What did you Expect? Part 1: Connecting to Cisco IOS

Most of my career I have been an network operator.  In that time there have been many repetitive tasks that I wish I could have automated but I simply did not not have the skill or knowledge to do anything about it.  So when Big Matt Stone sat down and showed me what writing code in Expect inside of Python was all about I was BLOWN AWAY!  This is part one of who knows how many in my series of starting to use Expect to automate network tasks.

For months I have been reading books on Python and trying to figure out how to write applications from the ground up.  This is hard for me.  While I can now read some Python code, I am not doing much functional in it yet.  But suddenly there is Expect and within an hour of sitting down with it I had SSH’d into one of my 3560 lab switches and actually made changes without typing commands into the CLI.  Cool!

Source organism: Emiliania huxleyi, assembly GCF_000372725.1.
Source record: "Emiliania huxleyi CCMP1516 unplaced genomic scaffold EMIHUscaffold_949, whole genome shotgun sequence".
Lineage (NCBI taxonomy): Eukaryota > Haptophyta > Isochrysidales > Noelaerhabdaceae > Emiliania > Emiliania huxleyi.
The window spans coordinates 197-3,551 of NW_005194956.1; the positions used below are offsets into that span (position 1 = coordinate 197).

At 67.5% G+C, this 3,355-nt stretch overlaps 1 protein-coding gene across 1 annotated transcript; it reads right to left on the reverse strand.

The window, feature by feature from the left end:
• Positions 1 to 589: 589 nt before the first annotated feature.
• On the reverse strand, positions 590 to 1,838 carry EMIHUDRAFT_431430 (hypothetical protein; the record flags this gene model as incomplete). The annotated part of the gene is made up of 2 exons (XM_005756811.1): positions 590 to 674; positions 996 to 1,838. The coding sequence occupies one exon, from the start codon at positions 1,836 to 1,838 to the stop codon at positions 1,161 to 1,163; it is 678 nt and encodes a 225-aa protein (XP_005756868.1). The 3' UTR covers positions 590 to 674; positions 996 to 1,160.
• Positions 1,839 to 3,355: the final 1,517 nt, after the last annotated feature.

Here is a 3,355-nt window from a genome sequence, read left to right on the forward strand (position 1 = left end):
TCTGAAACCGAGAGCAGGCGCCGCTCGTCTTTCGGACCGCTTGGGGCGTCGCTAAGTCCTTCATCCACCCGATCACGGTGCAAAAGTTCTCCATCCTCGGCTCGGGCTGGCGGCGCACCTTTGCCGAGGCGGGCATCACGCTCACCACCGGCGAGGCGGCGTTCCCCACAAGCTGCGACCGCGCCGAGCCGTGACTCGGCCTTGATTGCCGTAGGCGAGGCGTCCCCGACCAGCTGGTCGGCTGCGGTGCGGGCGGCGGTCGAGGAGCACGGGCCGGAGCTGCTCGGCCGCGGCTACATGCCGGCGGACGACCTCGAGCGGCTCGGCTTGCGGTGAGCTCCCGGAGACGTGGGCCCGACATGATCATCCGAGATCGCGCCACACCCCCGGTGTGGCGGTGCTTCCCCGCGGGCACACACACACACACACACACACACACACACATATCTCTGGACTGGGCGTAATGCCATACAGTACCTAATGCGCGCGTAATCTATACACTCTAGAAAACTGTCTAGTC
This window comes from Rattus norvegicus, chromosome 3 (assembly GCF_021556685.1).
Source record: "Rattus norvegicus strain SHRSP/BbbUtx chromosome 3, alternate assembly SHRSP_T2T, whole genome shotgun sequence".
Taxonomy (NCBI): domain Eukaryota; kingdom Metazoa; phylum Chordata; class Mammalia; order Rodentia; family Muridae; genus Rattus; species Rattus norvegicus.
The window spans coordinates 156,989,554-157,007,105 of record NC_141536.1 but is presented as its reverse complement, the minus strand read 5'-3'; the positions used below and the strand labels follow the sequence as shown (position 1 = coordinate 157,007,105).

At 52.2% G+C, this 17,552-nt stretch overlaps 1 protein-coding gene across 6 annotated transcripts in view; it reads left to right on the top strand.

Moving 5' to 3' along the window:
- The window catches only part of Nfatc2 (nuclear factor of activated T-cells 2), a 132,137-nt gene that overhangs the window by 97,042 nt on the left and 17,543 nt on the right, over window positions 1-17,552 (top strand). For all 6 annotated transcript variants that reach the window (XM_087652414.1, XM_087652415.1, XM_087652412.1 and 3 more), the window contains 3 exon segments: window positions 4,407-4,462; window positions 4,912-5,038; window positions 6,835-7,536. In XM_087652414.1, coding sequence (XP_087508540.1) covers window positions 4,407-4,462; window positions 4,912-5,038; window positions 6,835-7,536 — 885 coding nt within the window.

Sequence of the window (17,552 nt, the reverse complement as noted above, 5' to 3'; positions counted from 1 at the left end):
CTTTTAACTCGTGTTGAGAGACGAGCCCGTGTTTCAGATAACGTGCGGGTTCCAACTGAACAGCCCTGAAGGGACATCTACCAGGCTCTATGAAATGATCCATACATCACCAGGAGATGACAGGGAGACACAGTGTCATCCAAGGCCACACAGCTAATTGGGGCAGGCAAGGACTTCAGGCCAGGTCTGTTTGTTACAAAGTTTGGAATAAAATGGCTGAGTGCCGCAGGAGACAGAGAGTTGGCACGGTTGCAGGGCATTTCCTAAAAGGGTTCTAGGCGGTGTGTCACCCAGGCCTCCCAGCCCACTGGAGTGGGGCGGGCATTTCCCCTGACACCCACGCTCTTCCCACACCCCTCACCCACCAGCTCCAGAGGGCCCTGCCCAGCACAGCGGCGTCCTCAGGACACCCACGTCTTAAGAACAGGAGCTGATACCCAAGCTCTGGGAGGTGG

Let me take a minute here and explain one of the guiding principles I have been working off of lately.  Mike Bushong introduced me to the idea of the Path to Automated Networking.  As you can see below the path starts at 1 with Command Line Interface and ends with 10 which is Machine Learning and Intelligent Computational Networking.  In between those two numbers is a wide range of skills, challenges and time commitments.

automated networking